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Mobile First

Finding the Bridge Between Media Types: How Mobile Devices Are Transforming Print-based Communications

“Digital networks diabetes_iPhone_200are increasing the fluidity of all media. The old choice between one-way public media (like books and movies) and two-way private media (like the phone) has now expanded to include a third option: two-way media that operates on a scale from private to public.”
– Clay Shirky

 
Over the past 20 years, I’ve had the pleasure of working in a variety of roles within several different companies, ranging from a major health plan, a multi-national pharmaceutical company, a multi-channel marketing/publishing provider—to a leading digital agency. Across all of these roles, a critical responsibility has been providing HCPs and patients/consumers with point of care marketing material that educates and either promotes a particular healthcare plan or a pharmaceutical company’s products.

This experience has provided me a front row seat for watching the evolution from providing solely printed material to a more digital, mobile-first delivery method. While it’s easy to assume that the rise of digital marketing has sent print communications to the dustbin, this simply isn’t the case. Just as television didn’t kill movies, and movies didn’t kill the theater, the rise of digital channels has transformed the role of print—but by no means rendered it irrelevant.

The continuing relevance of print is especially true in terms of health communications and health literacy. Given the need to communicate health information consistently across all ages, incomes, and education levels, print has several key attributes:

  • Universal Access
  • Portability
  • High Resolution
  • Ease of use

Not surprisingly, just several years ago the best way to access patient education was to pick up a pamphlet or brochure at your doctor’s office, clinic, or hospital. Despite incredible advances in technology, let’s see how paper stacks up against digital to address health literacy challenges:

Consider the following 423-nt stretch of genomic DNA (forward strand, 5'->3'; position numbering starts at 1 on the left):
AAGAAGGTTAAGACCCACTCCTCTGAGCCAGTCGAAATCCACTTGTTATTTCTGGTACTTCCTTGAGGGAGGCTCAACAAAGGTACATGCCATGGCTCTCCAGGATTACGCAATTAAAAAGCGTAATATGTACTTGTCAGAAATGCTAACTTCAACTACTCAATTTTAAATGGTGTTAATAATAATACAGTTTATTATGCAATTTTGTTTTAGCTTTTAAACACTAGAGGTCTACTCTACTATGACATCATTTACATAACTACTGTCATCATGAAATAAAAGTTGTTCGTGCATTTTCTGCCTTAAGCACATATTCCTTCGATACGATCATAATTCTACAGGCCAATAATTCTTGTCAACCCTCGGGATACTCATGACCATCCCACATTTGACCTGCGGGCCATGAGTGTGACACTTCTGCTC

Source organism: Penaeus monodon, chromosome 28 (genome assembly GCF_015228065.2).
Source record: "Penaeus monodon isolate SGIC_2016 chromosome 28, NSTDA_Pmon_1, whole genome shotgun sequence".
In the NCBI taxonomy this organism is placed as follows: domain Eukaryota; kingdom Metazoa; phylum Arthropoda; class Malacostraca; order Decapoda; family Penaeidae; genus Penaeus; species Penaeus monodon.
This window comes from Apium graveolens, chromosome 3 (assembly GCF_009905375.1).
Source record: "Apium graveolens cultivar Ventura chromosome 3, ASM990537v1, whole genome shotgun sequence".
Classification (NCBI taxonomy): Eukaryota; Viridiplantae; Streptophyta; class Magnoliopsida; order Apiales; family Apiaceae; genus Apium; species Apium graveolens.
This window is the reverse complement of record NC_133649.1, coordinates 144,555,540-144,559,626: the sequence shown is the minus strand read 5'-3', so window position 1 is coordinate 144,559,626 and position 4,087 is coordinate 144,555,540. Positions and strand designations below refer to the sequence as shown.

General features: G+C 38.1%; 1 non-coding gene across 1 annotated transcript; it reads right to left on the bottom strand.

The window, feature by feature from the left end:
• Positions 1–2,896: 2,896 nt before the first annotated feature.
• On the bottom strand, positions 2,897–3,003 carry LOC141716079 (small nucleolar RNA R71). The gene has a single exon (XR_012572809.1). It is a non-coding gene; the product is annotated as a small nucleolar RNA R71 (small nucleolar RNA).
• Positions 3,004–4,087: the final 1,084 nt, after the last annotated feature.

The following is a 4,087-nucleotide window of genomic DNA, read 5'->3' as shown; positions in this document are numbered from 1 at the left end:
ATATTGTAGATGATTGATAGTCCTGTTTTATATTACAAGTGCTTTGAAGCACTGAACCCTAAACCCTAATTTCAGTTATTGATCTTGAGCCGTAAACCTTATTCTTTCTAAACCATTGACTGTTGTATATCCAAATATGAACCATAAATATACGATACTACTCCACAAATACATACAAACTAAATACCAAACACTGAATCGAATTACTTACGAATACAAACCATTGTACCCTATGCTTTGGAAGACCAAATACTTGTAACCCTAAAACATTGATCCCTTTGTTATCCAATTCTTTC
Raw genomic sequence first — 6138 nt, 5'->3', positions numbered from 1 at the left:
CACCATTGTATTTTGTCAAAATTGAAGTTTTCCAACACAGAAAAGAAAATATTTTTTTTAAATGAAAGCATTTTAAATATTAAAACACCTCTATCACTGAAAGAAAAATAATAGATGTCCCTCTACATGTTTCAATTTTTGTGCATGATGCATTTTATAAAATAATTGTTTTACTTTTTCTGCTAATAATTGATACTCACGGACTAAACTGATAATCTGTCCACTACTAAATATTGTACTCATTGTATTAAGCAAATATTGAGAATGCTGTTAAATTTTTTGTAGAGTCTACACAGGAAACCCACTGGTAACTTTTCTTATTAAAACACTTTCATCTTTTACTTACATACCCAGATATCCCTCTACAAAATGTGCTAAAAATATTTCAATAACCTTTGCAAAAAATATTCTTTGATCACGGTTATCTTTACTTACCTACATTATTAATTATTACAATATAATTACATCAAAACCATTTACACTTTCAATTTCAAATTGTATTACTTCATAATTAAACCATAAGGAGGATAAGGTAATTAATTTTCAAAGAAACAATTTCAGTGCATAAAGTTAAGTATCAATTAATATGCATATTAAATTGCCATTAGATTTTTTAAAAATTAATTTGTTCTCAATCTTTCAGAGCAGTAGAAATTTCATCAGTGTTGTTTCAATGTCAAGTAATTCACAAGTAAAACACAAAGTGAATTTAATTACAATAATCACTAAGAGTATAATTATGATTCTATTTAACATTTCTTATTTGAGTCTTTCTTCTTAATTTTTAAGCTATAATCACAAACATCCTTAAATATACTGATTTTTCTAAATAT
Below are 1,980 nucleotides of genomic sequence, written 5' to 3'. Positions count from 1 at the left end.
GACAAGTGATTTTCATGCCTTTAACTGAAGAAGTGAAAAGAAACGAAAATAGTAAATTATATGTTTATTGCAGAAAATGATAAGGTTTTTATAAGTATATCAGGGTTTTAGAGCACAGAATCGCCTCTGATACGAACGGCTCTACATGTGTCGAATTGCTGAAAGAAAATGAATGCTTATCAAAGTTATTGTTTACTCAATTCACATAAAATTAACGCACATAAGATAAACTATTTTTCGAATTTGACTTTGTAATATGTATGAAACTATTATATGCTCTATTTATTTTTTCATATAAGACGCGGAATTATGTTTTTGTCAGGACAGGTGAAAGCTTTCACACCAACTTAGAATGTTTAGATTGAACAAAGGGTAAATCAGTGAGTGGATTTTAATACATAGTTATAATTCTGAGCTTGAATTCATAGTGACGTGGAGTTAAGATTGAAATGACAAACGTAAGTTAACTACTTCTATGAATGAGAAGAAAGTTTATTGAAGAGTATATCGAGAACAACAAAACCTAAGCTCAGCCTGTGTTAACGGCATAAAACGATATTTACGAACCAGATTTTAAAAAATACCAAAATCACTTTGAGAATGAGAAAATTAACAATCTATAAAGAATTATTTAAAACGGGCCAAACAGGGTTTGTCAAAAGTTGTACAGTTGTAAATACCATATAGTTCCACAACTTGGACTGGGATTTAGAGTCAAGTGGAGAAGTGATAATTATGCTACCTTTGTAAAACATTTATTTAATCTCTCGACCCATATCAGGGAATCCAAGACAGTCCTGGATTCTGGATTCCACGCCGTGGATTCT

1. Access to health information
    Print is an accessible, always on, generally low-cost medium.
  2. HCPs communicating effectively with their patients
    In an office setting, print can be seamlessly introduced into the appointment, and allows for physicians to mark up additional information, and hand to the patient as they leave.
  3. Average American adults read at the 6th–8th grade reading level
    The high resolution of print allows for the use of visual storytelling to complement the text narrative.
  4. Patients are not familiar with the language of their condition
    Through design and font treatments, language-appropriate information can be displayed in a large, easy-to-read format that aids in comprehension.

So, print, in fact, still holds many powerful advantages and features. However, while print addresses many of the key challenges of health literacy, let’s look at the broader definition of Health Literacy:  the degree to which individuals have the capacity to obtain, process, understand health information and act on that information.

This important word—“act”—is where print falls short, especially when compared to digital platforms and smartphones. In other words, for obtaining and understanding essential health information, print is still a strong and viable option. But, if action and immediacy are critical, then some type of digital response needs to be woven into the communications stream.

A smartphone or tablet can become that bridge to action, especially in the waiting room. We now live a world that has disease state information in the waiting room accessible in both formats. Most magazine and newspaper articles today provide links to offer the reader additional reference material or infographics. Providers can encourage their patients to take action with their phones after the traditional print message is provided.

Surprisingly, even in this increasingly digital era, the path for achieving Results in Action can often begin with print —a powerful and portable media channel that has stood the test of time. Here at Cadient, as a digital agency we have embraced wave after wave of digital innovation, and have had great success implementing campaigns and programs that integrate both print and digital in order to drive brand objectives and positive patient outcomes. This integration is proving to be especially powerful as a majority of patients and HCPs now carry mobile devices!

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Patrick Fennimore
Patrick is responsible for strategic consulting and client relationship management. His goal with clients is to provide a consultative approach to assist in identifying solutions and helping implement how best to expand and improve a client’s digital reach to their marketing targets. Patrick has over 20 years of healthcare and pharmaceutical-related experience, holding various positions with Consumer Health Services, IBC/PBS, Johnson & Johnson, MediMedia, PDI, and most recently, SampleMD. Patrick holds a Bachelor of Arts in Economics/Business Administration from Ursinus College.

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